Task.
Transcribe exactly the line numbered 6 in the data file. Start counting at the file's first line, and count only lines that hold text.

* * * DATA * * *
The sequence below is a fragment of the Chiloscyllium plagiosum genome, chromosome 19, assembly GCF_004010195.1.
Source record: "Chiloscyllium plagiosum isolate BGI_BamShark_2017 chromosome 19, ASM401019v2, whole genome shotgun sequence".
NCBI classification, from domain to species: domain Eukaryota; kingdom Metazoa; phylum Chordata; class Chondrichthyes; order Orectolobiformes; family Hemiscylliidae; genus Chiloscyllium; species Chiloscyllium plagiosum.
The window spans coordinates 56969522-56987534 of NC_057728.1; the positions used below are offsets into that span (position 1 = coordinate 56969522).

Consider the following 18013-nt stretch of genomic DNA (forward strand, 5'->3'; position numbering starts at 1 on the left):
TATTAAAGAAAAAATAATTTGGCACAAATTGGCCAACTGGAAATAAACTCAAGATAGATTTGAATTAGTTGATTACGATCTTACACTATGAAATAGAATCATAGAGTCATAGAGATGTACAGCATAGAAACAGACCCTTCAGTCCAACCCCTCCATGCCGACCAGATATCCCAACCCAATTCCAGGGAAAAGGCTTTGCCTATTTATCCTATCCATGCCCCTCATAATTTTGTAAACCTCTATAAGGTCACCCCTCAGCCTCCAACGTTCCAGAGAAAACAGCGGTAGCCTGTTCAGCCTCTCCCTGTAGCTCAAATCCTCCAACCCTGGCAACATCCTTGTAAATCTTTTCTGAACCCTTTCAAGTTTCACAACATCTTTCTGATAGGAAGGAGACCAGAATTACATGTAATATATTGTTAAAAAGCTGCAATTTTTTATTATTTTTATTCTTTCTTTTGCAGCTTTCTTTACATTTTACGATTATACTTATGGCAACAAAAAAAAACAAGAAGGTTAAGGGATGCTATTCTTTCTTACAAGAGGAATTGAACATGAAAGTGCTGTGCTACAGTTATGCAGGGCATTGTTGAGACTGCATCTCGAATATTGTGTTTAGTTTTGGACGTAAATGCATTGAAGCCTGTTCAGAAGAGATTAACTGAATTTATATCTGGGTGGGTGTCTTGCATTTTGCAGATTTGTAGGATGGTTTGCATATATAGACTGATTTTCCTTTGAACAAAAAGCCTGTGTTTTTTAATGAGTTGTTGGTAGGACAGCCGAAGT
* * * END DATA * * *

TATTAAAGAAAAAATAATTTGGCACAAATTGGCCAACTGGAAATAAACTCAAGATAGATTTGAATTAGTTGATTACGATCTTACACTATGAAATAGAATCATAGAGTCATAGAGATGTACAGCATAGAAACAGACCCTTCAGTCCAACCCCTCCATGCCGACCAGATATCCCAACCCAATTCCAGGGAAAAGGCTTTGCCTATTTATCCTATCCATGCCCCTCATAATTTTGTAAACCTCTATAAGGTCACCCCTCAGCCTCCAACGTTCCAGAGAAAACAGCGGTAGCCTGTTCAGCCTCTCCCTGTAGCTCAAATCCTCCAACCCTGGCAACATCCTTGTAAATCTTTTCTGAACCCTTTCAAGTTTCACAACATCTTTCTGATAGGAAGGAGACCAGAATTACATGTAATATATTGTTAAAAAGCTGCAATTTTTTATTATTTTTATTCTTTCTTTTGCAGCTTTCTTTACATTTTACGATTATACTTATGGCAACAAAAAAAAACAAGAAGGTTAAGGGATGCTATTCTTTCTTACAAGAGGAATTGAACATGAAAGTGCTGTGCTACAGTTATGCAGGGCATTGTTGAGACTGCATCTCGAATATTGTGTTTAGTTTTGGACGTAAATGCATTGAAGCCTGTTCAGAAGAGATTAACTGAATTTATATCTGGGTGGGTGTCTTGCATTTTGCAGATTTGTAGGATGGTTTGCATATATAGACTGATTTTCCTTTGAACAAAAAGCCTGTGTTTTTTAATGAGTTGTTGGTAGGACAGCCGAAGT